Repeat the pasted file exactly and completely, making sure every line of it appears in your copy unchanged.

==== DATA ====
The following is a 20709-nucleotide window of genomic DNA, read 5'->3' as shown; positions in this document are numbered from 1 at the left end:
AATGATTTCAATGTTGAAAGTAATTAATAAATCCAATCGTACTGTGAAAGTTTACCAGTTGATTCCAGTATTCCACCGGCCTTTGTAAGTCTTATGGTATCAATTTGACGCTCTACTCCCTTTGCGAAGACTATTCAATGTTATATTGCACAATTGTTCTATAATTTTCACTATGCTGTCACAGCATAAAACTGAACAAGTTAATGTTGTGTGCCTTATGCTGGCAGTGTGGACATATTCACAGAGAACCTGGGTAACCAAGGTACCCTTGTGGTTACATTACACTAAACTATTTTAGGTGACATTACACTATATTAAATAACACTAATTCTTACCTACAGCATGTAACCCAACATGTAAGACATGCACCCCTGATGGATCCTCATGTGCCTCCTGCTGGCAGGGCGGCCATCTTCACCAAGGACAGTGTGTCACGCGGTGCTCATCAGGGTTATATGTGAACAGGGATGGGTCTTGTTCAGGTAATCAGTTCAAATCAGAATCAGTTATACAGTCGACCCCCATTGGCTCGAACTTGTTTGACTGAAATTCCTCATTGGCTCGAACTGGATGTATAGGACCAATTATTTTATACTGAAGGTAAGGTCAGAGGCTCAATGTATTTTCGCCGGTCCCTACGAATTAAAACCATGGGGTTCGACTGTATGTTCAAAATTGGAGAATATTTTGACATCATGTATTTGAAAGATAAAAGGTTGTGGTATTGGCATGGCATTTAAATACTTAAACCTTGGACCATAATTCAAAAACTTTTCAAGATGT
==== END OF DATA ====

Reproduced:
The following is a 20709-nucleotide window of genomic DNA, read 5'->3' as shown; positions in this document are numbered from 1 at the left end:
AATGATTTCAATGTTGAAAGTAATTAATAAATCCAATCGTACTGTGAAAGTTTACCAGTTGATTCCAGTATTCCACCGGCCTTTGTAAGTCTTATGGTATCAATTTGACGCTCTACTCCCTTTGCGAAGACTATTCAATGTTATATTGCACAATTGTTCTATAATTTTCACTATGCTGTCACAGCATAAAACTGAACAAGTTAATGTTGTGTGCCTTATGCTGGCAGTGTGGACATATTCACAGAGAACCTGGGTAACCAAGGTACCCTTGTGGTTACATTACACTAAACTATTTTAGGTGACATTACACTATATTAAATAACACTAATTCTTACCTACAGCATGTAACCCAACATGTAAGACATGCACCCCTGATGGATCCTCATGTGCCTCCTGCTGGCAGGGCGGCCATCTTCACCAAGGACAGTGTGTCACGCGGTGCTCATCAGGGTTATATGTGAACAGGGATGGGTCTTGTTCAGGTAATCAGTTCAAATCAGAATCAGTTATACAGTCGACCCCCATTGGCTCGAACTTGTTTGACTGAAATTCCTCATTGGCTCGAACTGGATGTATAGGACCAATTATTTTATACTGAAGGTAAGGTCAGAGGCTCAATGTATTTTCGCCGGTCCCTACGAATTAAAACCATGGGGTTCGACTGTATGTTCAAAATTGGAGAATATTTTGACATCATGTATTTGAAAGATAAAAGGTTGTGGTATTGGCATGGCATTTAAATACTTAAACCTTGGACCATAATTCAAAAACTTTTCAAGATGT